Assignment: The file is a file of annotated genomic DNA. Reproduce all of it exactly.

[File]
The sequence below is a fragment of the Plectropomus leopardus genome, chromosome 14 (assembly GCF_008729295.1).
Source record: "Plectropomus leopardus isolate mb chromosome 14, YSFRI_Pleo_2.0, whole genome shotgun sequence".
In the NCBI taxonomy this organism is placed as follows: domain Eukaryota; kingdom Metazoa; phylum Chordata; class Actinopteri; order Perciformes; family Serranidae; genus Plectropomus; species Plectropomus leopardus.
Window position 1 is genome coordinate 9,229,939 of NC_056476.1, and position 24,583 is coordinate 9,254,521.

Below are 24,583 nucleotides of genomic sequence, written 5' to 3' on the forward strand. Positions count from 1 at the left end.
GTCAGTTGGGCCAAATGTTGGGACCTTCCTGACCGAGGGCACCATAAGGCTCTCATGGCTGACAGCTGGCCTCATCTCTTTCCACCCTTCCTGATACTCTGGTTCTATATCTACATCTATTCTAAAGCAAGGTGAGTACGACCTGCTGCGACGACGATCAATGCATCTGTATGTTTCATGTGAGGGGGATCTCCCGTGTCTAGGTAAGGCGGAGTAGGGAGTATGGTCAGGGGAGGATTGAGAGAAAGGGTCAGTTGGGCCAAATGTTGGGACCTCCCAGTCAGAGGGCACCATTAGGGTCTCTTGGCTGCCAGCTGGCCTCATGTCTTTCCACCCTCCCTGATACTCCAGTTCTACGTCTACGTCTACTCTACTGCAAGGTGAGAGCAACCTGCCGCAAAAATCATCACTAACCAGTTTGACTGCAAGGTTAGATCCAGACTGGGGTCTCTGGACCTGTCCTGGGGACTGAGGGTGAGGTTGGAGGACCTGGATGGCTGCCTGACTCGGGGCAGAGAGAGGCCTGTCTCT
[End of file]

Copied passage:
The sequence below is a fragment of the Plectropomus leopardus genome, chromosome 14 (assembly GCF_008729295.1).
Source record: "Plectropomus leopardus isolate mb chromosome 14, YSFRI_Pleo_2.0, whole genome shotgun sequence".
In the NCBI taxonomy this organism is placed as follows: domain Eukaryota; kingdom Metazoa; phylum Chordata; class Actinopteri; order Perciformes; family Serranidae; genus Plectropomus; species Plectropomus leopardus.
Window position 1 is genome coordinate 9,229,939 of NC_056476.1, and position 24,583 is coordinate 9,254,521.

Below are 24,583 nucleotides of genomic sequence, written 5' to 3' on the forward strand. Positions count from 1 at the left end.
GTCAGTTGGGCCAAATGTTGGGACCTTCCTGACCGAGGGCACCATAAGGCTCTCATGGCTGACAGCTGGCCTCATCTCTTTCCACCCTTCCTGATACTCTGGTTCTATATCTACATCTATTCTAAAGCAAGGTGAGTACGACCTGCTGCGACGACGATCAATGCATCTGTATGTTTCATGTGAGGGGGATCTCCCGTGTCTAGGTAAGGCGGAGTAGGGAGTATGGTCAGGGGAGGATTGAGAGAAAGGGTCAGTTGGGCCAAATGTTGGGACCTCCCAGTCAGAGGGCACCATTAGGGTCTCTTGGCTGCCAGCTGGCCTCATGTCTTTCCACCCTCCCTGATACTCCAGTTCTACGTCTACGTCTACTCTACTGCAAGGTGAGAGCAACCTGCCGCAAAAATCATCACTAACCAGTTTGACTGCAAGGTTAGATCCAGACTGGGGTCTCTGGACCTGTCCTGGGGACTGAGGGTGAGGTTGGAGGACCTGGATGGCTGCCTGACTCGGGGCAGAGAGAGGCCTGTCTCT